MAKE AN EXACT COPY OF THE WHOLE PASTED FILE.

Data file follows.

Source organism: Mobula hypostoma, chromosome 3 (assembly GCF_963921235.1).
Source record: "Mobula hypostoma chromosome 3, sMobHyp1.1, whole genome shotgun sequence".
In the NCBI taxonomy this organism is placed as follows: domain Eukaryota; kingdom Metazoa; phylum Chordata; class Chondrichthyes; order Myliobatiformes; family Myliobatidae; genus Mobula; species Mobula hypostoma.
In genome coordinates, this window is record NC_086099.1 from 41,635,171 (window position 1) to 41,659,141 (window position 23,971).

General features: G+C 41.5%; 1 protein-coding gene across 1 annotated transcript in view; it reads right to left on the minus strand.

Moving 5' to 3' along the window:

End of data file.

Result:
Source organism: Mobula hypostoma, chromosome 3 (assembly GCF_963921235.1).
Source record: "Mobula hypostoma chromosome 3, sMobHyp1.1, whole genome shotgun sequence".
In the NCBI taxonomy this organism is placed as follows: domain Eukaryota; kingdom Metazoa; phylum Chordata; class Chondrichthyes; order Myliobatiformes; family Myliobatidae; genus Mobula; species Mobula hypostoma.
In genome coordinates, this window is record NC_086099.1 from 41,635,171 (window position 1) to 41,659,141 (window position 23,971).

General features: G+C 41.5%; 1 protein-coding gene across 1 annotated transcript in view; it reads right to left on the minus strand.

Moving 5' to 3' along the window: